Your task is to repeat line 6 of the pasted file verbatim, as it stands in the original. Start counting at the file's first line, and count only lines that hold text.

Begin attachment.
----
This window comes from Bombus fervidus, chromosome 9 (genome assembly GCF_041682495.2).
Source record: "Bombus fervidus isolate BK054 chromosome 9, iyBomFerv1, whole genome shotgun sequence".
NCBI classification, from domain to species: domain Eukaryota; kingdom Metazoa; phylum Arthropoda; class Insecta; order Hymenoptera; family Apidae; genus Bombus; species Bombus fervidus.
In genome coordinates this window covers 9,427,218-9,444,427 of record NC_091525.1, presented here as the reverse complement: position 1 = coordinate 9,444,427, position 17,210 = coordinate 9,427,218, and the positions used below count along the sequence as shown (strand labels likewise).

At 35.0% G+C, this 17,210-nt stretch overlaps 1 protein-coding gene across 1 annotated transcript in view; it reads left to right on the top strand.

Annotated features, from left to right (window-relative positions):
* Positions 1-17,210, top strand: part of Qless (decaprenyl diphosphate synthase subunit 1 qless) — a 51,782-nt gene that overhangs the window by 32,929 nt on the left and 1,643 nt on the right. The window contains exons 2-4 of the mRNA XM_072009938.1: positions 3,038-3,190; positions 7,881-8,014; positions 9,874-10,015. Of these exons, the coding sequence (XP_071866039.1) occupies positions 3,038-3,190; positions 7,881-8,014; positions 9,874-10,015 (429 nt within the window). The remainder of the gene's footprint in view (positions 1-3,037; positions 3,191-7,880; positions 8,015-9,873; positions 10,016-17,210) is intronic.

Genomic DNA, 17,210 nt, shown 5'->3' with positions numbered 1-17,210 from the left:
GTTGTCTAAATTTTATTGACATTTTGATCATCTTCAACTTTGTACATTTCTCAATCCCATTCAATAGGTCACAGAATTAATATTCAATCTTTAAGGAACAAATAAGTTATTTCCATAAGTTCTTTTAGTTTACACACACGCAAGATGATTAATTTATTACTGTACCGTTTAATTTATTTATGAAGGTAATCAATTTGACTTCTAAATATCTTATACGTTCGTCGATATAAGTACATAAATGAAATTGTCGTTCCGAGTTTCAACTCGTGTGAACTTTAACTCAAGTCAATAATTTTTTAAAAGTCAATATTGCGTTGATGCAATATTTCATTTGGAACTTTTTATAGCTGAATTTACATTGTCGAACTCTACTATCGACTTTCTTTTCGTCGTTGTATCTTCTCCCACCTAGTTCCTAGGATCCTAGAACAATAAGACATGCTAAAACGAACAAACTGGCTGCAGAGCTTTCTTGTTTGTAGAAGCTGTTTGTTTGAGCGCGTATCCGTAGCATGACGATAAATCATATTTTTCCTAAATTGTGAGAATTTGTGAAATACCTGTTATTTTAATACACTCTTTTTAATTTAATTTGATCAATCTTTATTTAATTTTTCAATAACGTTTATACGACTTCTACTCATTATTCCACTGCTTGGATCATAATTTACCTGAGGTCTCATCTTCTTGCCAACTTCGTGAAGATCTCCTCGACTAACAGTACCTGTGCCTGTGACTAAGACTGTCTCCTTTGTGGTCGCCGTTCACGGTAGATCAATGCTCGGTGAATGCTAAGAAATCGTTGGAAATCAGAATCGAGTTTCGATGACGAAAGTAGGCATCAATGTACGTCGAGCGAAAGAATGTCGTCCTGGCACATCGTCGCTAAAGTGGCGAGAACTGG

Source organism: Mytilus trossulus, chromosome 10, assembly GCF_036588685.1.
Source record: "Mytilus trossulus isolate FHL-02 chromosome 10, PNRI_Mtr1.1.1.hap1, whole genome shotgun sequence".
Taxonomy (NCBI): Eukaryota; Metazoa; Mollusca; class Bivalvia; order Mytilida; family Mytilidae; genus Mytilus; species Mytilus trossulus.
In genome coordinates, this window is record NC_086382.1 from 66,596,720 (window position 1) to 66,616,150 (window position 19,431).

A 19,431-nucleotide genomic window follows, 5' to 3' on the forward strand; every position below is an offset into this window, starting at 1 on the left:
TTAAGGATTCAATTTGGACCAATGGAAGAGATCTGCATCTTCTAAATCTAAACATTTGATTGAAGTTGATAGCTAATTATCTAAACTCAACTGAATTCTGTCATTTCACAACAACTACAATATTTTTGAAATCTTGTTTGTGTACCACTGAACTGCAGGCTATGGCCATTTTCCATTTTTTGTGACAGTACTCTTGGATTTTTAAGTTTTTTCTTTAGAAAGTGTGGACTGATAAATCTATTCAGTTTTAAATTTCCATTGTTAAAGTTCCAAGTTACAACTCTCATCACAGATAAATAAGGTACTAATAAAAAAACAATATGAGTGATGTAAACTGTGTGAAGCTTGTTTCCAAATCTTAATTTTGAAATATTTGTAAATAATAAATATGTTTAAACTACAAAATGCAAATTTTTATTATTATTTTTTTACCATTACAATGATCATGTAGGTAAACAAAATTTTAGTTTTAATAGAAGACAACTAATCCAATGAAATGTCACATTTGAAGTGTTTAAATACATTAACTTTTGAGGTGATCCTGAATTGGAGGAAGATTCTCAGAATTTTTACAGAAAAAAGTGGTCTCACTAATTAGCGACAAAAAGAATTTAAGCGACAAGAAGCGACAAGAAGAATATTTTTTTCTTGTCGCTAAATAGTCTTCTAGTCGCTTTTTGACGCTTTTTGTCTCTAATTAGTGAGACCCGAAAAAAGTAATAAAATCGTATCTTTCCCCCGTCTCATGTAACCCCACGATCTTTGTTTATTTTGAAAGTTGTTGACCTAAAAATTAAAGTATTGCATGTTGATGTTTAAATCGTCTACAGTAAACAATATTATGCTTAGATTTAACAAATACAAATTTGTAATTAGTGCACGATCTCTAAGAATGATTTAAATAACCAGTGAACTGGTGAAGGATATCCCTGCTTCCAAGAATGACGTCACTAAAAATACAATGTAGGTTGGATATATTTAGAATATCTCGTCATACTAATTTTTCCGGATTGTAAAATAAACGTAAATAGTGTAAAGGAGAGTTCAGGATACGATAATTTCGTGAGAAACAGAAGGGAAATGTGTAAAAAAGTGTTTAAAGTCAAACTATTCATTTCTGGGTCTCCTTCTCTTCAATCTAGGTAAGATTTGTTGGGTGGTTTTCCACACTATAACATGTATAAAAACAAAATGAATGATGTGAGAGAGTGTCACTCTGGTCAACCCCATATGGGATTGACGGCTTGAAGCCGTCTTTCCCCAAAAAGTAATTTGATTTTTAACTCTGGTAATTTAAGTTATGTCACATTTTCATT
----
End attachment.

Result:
Annotated features, from left to right (window-relative positions):